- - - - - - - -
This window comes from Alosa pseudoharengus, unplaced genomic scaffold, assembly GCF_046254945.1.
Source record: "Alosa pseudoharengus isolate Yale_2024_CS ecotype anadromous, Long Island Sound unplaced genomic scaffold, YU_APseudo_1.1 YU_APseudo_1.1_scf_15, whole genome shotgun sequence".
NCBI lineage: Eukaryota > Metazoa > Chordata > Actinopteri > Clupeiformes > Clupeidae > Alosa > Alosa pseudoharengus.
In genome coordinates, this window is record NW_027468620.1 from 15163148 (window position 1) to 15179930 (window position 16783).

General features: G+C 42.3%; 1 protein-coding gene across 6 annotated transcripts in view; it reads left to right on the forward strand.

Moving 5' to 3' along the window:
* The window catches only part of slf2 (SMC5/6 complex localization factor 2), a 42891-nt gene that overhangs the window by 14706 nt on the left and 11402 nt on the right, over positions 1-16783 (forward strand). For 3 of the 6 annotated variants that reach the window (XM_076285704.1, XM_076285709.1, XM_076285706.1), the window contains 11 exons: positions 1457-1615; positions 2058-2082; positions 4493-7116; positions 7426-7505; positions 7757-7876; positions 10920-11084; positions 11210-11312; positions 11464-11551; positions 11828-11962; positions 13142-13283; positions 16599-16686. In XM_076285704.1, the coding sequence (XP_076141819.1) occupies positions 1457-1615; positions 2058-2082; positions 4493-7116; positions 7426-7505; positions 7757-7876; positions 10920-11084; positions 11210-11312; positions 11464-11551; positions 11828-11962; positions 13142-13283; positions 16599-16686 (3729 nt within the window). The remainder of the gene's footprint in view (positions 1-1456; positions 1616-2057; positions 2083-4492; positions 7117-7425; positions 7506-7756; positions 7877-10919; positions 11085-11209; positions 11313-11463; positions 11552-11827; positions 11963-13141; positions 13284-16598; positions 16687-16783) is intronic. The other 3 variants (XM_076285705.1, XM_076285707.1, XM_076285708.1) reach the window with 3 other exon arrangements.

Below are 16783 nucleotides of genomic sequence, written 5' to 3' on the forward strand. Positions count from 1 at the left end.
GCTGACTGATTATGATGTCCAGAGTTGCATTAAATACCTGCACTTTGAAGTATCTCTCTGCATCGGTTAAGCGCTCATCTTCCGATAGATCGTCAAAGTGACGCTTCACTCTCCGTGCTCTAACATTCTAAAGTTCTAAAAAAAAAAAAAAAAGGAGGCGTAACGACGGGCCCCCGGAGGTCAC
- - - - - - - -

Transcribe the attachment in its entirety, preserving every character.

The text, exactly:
This window comes from Alosa pseudoharengus, unplaced genomic scaffold, assembly GCF_046254945.1.
Source record: "Alosa pseudoharengus isolate Yale_2024_CS ecotype anadromous, Long Island Sound unplaced genomic scaffold, YU_APseudo_1.1 YU_APseudo_1.1_scf_15, whole genome shotgun sequence".
NCBI lineage: Eukaryota > Metazoa > Chordata > Actinopteri > Clupeiformes > Clupeidae > Alosa > Alosa pseudoharengus.
In genome coordinates, this window is record NW_027468620.1 from 15163148 (window position 1) to 15179930 (window position 16783).

General features: G+C 42.3%; 1 protein-coding gene across 6 annotated transcripts in view; it reads left to right on the forward strand.

Moving 5' to 3' along the window:
* The window catches only part of slf2 (SMC5/6 complex localization factor 2), a 42891-nt gene that overhangs the window by 14706 nt on the left and 11402 nt on the right, over positions 1-16783 (forward strand). For 3 of the 6 annotated variants that reach the window (XM_076285704.1, XM_076285709.1, XM_076285706.1), the window contains 11 exons: positions 1457-1615; positions 2058-2082; positions 4493-7116; positions 7426-7505; positions 7757-7876; positions 10920-11084; positions 11210-11312; positions 11464-11551; positions 11828-11962; positions 13142-13283; positions 16599-16686. In XM_076285704.1, the coding sequence (XP_076141819.1) occupies positions 1457-1615; positions 2058-2082; positions 4493-7116; positions 7426-7505; positions 7757-7876; positions 10920-11084; positions 11210-11312; positions 11464-11551; positions 11828-11962; positions 13142-13283; positions 16599-16686 (3729 nt within the window). The remainder of the gene's footprint in view (positions 1-1456; positions 1616-2057; positions 2083-4492; positions 7117-7425; positions 7506-7756; positions 7877-10919; positions 11085-11209; positions 11313-11463; positions 11552-11827; positions 11963-13141; positions 13284-16598; positions 16687-16783) is intronic. The other 3 variants (XM_076285705.1, XM_076285707.1, XM_076285708.1) reach the window with 3 other exon arrangements.

Below are 16783 nucleotides of genomic sequence, written 5' to 3' on the forward strand. Positions count from 1 at the left end.
GCTGACTGATTATGATGTCCAGAGTTGCATTAAATACCTGCACTTTGAAGTATCTCTCTGCATCGGTTAAGCGCTCATCTTCCGATAGATCGTCAAAGTGACGCTTCACTCTCCGTGCTCTAACATTCTAAAGTTCTAAAAAAAAAAAAAAAAGGAGGCGTAACGACGGGCCCCCGGAGGTCAC